As the new year has opened with all the elements of winter: snow, ice, and below zero temperatures, most folks are not thinking about their landscape or gardens.  But I suggest that as you figure out where to relocate all that snow, you should be thinking about your landscape and how all that beautiful white stuff will affect your beloved landscape plants this coming growing season.

Damage Control

Heavy snow and ice on your trees and shrubs can damage their branches.  Taking your broom and gently slapping it against your beloved tree or shrub is all it takes to prevent damage.  Be gentle, extreme cold can make the branches unusually brittle.

When removing snow from sidewalks and driveways be mindful of where you pile it.  A lot of shrubs get their branches busted from folks piling snow on them.  Usually the worst damage is down inside the shrub at its base, and is unnoticed until late spring when a branch or large section of the shrub may begin to die from damage from the winter.  If you are hiring someone to do snow removal for you, be clear with them about where you want the snow piled (or not piled) and don’t be afraid to explain to them how important it is to not damage the landscape.  A lot of commercial snow removers work long exhausting hours and are not avid gardeners themselves.   They are often focused on getting their job done quickly and efficiently, which may be to the detriment of your landscape.

Along with the weight of the snow and ice, salt is the other big culprit in winter damage to the landscape.  Salt used for melting snow and ice on sidewalks and roadways often ends up in garden beds and around the roots of trees, shrubs, and perennials.  This salt can severely weaken or even kill your landscape plants.   Be mindful not to overuse salt, especially in areas near sensitive plants.  And when designing landscape areas near sidewalks and driveways, try to use plants that are not as sensitive to salt.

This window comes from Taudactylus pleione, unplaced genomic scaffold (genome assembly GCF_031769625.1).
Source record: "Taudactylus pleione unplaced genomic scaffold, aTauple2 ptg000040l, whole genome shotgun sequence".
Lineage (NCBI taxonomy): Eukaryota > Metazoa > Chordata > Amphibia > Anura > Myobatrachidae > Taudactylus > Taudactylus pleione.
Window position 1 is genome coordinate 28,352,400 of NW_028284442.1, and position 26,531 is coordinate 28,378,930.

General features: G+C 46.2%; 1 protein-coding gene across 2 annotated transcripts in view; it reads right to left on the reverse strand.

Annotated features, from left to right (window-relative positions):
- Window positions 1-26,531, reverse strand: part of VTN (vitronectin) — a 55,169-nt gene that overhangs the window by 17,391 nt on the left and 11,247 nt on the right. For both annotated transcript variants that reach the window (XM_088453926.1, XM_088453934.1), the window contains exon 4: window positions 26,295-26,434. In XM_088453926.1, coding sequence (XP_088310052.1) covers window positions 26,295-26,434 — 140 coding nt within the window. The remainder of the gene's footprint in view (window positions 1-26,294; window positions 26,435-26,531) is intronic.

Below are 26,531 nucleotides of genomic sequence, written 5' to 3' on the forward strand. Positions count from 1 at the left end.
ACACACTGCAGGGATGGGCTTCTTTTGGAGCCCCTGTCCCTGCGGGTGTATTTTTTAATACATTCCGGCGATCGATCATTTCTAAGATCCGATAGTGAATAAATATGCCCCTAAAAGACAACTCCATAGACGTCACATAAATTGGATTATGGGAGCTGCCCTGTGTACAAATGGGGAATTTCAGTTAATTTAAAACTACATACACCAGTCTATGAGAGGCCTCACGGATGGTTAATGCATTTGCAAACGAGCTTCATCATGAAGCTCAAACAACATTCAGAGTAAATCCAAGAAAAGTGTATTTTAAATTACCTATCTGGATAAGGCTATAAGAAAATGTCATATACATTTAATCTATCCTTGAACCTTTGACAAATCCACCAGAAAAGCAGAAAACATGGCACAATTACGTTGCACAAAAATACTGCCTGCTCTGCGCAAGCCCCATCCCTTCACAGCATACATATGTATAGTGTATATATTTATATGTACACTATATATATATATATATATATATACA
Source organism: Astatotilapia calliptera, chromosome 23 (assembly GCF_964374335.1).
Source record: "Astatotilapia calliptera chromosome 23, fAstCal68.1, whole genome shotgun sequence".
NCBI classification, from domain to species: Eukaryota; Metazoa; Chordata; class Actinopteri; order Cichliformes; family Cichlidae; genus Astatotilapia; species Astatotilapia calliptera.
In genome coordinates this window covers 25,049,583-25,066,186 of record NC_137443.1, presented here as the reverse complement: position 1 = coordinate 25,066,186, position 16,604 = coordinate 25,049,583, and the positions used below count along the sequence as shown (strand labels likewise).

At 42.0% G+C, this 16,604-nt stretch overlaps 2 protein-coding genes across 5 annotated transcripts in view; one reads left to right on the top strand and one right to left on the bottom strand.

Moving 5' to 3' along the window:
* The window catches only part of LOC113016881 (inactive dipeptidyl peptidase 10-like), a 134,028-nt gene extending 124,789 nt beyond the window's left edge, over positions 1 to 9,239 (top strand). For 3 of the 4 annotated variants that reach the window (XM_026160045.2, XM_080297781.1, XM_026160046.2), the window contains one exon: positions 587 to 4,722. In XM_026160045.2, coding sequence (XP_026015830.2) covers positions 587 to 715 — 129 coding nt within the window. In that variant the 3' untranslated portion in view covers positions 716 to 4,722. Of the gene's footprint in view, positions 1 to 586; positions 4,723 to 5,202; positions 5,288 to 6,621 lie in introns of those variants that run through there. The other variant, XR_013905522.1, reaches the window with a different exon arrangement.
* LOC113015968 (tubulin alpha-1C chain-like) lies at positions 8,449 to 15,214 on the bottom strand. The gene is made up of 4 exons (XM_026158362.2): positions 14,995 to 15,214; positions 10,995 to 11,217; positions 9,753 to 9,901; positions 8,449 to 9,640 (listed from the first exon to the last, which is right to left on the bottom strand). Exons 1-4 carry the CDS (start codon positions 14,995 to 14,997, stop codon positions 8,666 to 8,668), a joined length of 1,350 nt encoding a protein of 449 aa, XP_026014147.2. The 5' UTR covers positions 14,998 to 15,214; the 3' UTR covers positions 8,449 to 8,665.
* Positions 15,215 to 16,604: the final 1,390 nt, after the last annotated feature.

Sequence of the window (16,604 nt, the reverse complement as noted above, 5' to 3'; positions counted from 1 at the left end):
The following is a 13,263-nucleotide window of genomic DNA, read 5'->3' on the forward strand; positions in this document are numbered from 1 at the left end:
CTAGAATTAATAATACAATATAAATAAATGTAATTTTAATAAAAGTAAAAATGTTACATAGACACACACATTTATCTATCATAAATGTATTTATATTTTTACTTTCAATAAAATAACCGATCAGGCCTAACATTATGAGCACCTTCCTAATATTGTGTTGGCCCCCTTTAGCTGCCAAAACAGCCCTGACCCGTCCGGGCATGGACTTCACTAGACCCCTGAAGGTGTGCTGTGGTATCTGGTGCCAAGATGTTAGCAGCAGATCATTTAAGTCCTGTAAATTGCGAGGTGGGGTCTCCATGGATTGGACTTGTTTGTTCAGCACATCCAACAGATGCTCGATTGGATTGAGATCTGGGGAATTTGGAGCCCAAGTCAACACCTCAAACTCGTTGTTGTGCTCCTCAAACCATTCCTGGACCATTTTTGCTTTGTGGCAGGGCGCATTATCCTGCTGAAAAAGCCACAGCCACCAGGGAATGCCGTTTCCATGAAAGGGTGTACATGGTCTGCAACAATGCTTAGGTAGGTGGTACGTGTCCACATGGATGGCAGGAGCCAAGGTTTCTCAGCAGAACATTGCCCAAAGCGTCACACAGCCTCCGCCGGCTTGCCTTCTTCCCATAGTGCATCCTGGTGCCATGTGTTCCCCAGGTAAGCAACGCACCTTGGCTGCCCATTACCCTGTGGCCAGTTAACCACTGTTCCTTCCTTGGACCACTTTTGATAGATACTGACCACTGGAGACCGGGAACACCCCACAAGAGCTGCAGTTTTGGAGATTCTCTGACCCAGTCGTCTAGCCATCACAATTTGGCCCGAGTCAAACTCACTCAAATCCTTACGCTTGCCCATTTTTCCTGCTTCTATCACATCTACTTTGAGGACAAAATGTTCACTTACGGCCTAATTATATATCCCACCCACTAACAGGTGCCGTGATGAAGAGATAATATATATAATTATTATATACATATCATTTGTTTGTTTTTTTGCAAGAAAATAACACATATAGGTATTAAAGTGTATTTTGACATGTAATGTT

Water Harvesting

When all this snow melts and turns into water it will either soak into your landscape or end up as run-off and go into the street or to poorly drained areas of your landscape (or your neighbors).  Why not mindfully pile up that snow in such a manner so that when it melts it is absorbed into your landscape to be used through the summer by your plants.  Put snow from your driveway or sidewalk into your pond, rain garden, fill your rain barrels, or dump it into an area of your landscape that often gets drier than other parts in the summer.

As you dig yourself out, enjoy the snow, prevent damage, and realize how wonderful it can be for your landscape.